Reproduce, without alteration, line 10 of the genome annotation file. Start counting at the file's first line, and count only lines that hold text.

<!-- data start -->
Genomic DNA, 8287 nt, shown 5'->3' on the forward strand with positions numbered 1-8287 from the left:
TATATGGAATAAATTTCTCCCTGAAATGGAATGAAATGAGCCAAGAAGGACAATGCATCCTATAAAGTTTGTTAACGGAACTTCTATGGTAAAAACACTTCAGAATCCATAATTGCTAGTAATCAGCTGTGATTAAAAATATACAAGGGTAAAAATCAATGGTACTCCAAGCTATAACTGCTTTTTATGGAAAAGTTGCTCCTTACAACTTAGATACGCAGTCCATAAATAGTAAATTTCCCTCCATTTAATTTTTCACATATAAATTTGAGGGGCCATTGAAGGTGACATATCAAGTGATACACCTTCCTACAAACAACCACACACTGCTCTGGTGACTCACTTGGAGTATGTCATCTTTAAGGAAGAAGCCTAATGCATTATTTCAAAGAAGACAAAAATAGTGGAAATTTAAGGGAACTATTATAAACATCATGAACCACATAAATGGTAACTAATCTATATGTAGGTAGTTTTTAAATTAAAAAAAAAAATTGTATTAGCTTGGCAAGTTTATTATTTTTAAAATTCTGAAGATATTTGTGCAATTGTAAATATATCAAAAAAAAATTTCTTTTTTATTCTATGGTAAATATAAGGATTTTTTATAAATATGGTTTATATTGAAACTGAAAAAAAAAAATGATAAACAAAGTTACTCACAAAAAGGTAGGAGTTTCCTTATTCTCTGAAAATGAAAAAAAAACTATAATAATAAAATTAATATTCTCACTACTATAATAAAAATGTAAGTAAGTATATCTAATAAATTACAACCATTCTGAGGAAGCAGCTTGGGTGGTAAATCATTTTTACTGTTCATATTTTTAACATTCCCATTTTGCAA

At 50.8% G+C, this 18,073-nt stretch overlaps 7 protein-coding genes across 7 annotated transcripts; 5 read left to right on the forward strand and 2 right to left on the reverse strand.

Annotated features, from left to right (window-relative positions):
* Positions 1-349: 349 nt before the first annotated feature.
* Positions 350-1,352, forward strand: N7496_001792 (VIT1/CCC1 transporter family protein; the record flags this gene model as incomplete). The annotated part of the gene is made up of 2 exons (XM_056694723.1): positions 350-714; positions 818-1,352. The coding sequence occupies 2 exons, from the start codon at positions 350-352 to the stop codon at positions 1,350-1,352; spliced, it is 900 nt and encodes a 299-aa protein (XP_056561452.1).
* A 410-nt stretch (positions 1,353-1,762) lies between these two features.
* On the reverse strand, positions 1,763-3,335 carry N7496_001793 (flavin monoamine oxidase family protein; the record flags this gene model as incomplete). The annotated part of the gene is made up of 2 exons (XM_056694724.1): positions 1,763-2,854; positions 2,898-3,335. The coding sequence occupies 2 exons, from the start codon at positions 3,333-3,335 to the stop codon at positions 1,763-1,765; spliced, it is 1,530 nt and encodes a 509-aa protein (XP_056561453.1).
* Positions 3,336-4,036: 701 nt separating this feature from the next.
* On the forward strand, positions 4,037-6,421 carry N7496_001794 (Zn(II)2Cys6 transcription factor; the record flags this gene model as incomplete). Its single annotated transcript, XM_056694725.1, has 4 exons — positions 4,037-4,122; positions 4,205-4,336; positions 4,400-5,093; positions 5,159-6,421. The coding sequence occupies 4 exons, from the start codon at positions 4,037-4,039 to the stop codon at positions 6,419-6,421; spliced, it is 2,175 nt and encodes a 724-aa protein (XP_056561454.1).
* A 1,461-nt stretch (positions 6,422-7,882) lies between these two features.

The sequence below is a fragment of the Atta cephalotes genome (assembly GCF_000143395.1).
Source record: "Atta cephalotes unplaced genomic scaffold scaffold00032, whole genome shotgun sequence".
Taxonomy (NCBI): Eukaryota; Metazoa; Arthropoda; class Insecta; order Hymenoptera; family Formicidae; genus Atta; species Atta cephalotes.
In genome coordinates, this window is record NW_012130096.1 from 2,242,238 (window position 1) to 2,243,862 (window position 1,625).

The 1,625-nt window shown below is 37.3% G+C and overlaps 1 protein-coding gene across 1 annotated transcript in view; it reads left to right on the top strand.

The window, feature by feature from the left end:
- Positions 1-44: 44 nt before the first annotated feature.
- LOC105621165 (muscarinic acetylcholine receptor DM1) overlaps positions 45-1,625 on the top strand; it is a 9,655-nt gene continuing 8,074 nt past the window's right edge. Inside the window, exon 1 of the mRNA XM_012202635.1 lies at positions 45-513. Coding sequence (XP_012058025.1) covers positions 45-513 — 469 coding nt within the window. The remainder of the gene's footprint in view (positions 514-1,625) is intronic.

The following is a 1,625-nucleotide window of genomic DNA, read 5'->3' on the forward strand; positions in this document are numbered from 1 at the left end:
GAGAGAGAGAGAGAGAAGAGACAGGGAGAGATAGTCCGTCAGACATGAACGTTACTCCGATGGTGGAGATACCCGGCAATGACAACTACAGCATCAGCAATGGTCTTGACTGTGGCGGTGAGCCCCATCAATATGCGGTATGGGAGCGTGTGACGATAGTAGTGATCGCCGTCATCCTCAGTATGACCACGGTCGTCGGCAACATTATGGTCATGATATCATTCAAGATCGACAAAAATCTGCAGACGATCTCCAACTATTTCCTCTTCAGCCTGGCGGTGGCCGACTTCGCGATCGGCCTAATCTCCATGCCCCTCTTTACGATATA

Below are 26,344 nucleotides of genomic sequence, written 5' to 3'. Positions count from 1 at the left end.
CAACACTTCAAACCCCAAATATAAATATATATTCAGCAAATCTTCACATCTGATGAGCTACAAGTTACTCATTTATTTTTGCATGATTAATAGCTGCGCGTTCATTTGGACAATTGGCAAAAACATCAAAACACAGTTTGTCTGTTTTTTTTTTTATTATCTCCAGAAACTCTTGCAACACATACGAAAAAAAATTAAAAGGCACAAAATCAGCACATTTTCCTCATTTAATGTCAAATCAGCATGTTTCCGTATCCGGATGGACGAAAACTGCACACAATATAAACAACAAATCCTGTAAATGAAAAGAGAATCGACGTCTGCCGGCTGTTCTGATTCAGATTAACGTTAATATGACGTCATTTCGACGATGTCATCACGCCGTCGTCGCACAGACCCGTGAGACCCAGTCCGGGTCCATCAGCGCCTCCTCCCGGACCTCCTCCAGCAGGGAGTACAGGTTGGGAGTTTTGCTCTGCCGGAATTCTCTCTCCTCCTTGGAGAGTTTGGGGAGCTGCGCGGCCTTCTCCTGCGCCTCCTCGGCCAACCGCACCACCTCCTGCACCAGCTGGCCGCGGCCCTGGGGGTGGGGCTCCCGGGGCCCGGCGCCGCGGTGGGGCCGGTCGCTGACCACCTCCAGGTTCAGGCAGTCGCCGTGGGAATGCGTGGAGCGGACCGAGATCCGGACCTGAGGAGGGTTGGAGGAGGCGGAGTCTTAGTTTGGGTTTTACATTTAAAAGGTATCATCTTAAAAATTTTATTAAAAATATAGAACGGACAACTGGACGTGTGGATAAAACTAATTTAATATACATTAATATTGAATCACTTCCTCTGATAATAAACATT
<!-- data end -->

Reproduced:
* On the forward strand, positions 4,037-6,421 carry N7496_001794 (Zn(II)2Cys6 transcription factor; the record flags this gene model as incomplete). Its single annotated transcript, XM_056694725.1, has 4 exons — positions 4,037-4,122; positions 4,205-4,336; positions 4,400-5,093; positions 5,159-6,421. The coding sequence occupies 4 exons, from the start codon at positions 4,037-4,039 to the stop codon at positions 6,419-6,421; spliced, it is 2,175 nt and encodes a 724-aa protein (XP_056561454.1).